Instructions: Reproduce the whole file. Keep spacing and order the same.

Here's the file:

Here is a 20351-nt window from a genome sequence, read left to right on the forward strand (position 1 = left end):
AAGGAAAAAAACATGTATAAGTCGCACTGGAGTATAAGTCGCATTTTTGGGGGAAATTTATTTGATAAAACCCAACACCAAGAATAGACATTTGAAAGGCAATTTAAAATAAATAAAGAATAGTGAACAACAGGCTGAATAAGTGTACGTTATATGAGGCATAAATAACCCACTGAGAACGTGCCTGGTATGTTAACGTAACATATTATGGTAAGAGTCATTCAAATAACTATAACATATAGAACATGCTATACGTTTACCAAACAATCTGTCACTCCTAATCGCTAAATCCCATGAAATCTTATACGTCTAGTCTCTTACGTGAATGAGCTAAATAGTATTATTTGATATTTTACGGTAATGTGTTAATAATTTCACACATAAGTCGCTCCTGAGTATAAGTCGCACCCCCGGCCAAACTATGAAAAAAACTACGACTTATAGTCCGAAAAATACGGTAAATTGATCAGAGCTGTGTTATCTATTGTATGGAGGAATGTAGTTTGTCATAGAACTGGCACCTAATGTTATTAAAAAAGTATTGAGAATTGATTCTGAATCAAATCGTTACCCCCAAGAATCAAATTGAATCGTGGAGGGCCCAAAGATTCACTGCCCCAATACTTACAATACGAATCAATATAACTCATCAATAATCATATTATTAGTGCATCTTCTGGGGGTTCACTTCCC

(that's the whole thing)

Here is a 20351-nt window from a genome sequence, read left to right on the forward strand (position 1 = left end):
AAGGAAAAAAACATGTATAAGTCGCACTGGAGTATAAGTCGCATTTTTGGGGGAAATTTATTTGATAAAACCCAACACCAAGAATAGACATTTGAAAGGCAATTTAAAATAAATAAAGAATAGTGAACAACAGGCTGAATAAGTGTACGTTATATGAGGCATAAATAACCCACTGAGAACGTGCCTGGTATGTTAACGTAACATATTATGGTAAGAGTCATTCAAATAACTATAACATATAGAACATGCTATACGTTTACCAAACAATCTGTCACTCCTAATCGCTAAATCCCATGAAATCTTATACGTCTAGTCTCTTACGTGAATGAGCTAAATAGTATTATTTGATATTTTACGGTAATGTGTTAATAATTTCACACATAAGTCGCTCCTGAGTATAAGTCGCACCCCCGGCCAAACTATGAAAAAAACTACGACTTATAGTCCGAAAAATACGGTAAATTGATCAGAGCTGTGTTATCTATTGTATGGAGGAATGTAGTTTGTCATAGAACTGGCACCTAATGTTATTAAAAAAGTATTGAGAATTGATTCTGAATCAAATCGTTACCCCCAAGAATCAAATTGAATCGTGGAGGGCCCAAAGATTCACTGCCCCAATACTTACAATACGAATCAATATAACTCATCAATAATCATATTATTAGTGCATCTTCTGGGGGTTCACTTCCC